because I was a different person then.“
"It’s no use going back to yesterday,
in the war against reality.“
"Imagination is the only weapon
My reality is just different than yours.“
"I'm not crazy.
that only works backwards.“
"It's a poor sort of memory
"Begin at the beginning, and go on till you come to the end:
and everyone refuses to believe in magic.“
Everyone wants some magical solution to their problem
You know what the issue is with this world?
Lewis Carroll is the pseudonym for which he is known in the history of literature Charles Lutwidge Dodgson (27 January 1832 – 14 January 1898) was an Anglican priest, logician, mathematician, photographer and writer, best known for his work Alice in Wonderland.
Young Charles began his education in his own home. His intellectual precocity was extraordinary. It has been said that he suffered childhood trauma when he was forced to counteract his natural tendency to be left-handed; although there is no evidence of this. He did suffer from another disability: a stutter that affected him in his social relationships throughout his life. He also suffered from deafness in his right ear as a result of illness.
In 1851 he moved to Oxford University. It was exceptionally gifted and easily achieved excellent results. In 1857 he obtained a position as a professor of mathematics that he would hold for the next 26 years. Four years later he was ordained a deacon.
At Oxford, he was diagnosed with epilepsy, which was a considerable social stigma. However, John R. Hughes, director of the University of Illinois (Chicago) has recently suggested that there may have been a diagnostic error.
It was specifically on an excursion, according to his diaries, on July 4, 1862, that Dodgson invented the plot of history that would later become his first and greatest commercial success. He and his friend, the Reverend Robinson Duckworth, took the three sisters Liddell (Lorina, thirteen, Alice, ten, and Edith, eight) for boat rides on the Thames. According to accounts of Dodgson himself, Alice Liddell and Duckworth, the author improvised the narrative, which enthused the girls, especially Alice. After the tour, Alice asked him to write the story.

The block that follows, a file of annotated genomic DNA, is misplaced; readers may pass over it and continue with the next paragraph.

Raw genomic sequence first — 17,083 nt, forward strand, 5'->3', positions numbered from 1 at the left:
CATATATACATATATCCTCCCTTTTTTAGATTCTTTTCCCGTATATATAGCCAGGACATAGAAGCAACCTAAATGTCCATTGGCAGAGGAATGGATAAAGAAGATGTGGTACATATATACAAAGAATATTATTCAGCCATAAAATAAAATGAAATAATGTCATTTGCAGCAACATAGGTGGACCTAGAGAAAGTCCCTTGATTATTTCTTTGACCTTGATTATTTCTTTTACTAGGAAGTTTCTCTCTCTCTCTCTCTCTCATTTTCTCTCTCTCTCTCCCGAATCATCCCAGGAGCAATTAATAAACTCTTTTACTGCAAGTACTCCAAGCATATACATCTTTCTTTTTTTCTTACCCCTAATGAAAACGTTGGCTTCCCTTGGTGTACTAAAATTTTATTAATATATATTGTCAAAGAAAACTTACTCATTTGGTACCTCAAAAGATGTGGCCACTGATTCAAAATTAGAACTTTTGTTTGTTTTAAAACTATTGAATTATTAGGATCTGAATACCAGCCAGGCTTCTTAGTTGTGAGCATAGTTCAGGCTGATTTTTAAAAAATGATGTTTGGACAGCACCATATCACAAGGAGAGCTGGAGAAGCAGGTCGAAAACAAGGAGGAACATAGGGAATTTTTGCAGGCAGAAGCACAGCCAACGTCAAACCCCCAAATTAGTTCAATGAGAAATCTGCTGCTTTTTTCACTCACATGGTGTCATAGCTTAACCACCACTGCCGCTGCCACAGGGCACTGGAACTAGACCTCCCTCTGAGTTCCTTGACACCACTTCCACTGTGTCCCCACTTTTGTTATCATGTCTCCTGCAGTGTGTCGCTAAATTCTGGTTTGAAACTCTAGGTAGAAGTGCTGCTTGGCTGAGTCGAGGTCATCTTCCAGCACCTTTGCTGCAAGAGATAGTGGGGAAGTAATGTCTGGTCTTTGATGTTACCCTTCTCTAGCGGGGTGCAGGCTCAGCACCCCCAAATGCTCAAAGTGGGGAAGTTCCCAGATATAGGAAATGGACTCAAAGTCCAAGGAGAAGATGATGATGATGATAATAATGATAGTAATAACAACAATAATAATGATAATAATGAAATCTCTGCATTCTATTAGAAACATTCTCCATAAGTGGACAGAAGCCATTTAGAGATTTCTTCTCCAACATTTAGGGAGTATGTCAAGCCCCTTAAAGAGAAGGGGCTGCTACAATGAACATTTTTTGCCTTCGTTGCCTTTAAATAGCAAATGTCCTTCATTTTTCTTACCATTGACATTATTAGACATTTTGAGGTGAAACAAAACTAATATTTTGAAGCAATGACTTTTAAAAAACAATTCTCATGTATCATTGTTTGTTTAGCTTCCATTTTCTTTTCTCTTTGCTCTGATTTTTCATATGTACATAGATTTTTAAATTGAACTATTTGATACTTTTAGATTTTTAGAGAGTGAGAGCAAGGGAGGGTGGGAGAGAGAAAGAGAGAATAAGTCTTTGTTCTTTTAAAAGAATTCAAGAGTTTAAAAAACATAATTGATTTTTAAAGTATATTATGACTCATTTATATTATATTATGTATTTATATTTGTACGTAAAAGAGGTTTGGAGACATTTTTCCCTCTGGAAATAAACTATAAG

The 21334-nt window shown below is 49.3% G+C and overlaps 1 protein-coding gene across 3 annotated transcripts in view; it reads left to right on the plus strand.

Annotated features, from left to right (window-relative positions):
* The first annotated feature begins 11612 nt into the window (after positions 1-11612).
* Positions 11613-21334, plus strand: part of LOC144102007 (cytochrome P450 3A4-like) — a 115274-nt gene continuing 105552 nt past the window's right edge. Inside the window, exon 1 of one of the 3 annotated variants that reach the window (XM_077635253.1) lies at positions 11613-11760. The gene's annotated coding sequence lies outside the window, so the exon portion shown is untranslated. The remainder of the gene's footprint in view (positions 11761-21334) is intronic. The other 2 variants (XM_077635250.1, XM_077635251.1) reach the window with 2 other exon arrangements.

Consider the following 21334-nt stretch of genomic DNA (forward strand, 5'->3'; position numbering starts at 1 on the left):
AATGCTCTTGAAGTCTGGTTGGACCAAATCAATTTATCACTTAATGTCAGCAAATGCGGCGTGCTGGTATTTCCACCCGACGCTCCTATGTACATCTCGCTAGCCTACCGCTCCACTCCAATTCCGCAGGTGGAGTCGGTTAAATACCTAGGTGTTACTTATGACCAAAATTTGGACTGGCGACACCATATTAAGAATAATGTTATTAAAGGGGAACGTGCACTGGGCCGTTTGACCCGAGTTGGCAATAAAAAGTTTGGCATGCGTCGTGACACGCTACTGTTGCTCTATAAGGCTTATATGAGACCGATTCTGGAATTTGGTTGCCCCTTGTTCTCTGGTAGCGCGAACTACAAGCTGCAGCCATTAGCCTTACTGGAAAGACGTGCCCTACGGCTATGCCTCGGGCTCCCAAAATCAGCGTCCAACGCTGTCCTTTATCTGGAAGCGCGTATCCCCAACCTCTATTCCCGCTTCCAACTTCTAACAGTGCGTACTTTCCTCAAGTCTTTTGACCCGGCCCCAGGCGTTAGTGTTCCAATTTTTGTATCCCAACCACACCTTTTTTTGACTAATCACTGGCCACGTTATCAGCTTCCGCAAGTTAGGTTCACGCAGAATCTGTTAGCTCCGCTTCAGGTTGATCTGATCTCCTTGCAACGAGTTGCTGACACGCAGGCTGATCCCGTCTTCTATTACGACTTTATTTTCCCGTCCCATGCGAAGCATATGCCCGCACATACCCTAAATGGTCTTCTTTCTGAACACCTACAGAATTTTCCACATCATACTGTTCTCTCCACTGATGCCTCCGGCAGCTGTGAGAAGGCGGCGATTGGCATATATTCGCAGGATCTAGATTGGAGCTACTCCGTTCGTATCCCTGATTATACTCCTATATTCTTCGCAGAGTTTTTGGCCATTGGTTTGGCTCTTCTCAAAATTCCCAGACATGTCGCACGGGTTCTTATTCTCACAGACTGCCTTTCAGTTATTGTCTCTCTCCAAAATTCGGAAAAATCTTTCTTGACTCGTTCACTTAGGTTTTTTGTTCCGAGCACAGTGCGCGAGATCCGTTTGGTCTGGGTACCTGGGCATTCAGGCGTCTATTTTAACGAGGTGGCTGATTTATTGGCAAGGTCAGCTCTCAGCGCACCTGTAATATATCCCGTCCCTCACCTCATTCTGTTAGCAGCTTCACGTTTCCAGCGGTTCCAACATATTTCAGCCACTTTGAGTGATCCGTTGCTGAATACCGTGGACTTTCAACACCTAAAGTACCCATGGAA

Dodgson spent a night composing the manuscript and gave it to Alice Liddell over the following Christmas. The manuscript was titled “The Underground Adventures of Alice”, and was illustrated with drawings by the author himself. It is speculated that the play’s heroine is based on Alice Liddell, but Dodgson denied that the character was based on any real person.
In 1864, Lewis Carroll was about to publish Alice in Wonderland. In January of that year, Carroll asked John Tenniel to do the illustrations for the book.
The latter thought about it for several months, until he agreed, in April, to illustrate the work with 34 vignettes, in exchange for a payment of 138 pounds. For the illustrations, Tenniel received precise instructions from Carroll, to ensure that the illustrations reflected the world of the work as the author imagined it. Carroll even gave her a photograph of the girl Mary Hilton Badcock to use as a model for Alice.
It is not known if Tenniel accepted the proposal. On the one hand, from what can be seen in the illustrations, it seems that yes, because the Alice that Tenniel drew is very similar to Badcock.
But, conversely, a letter Carroll wrote suggests that Tenniel ignored the recommendation.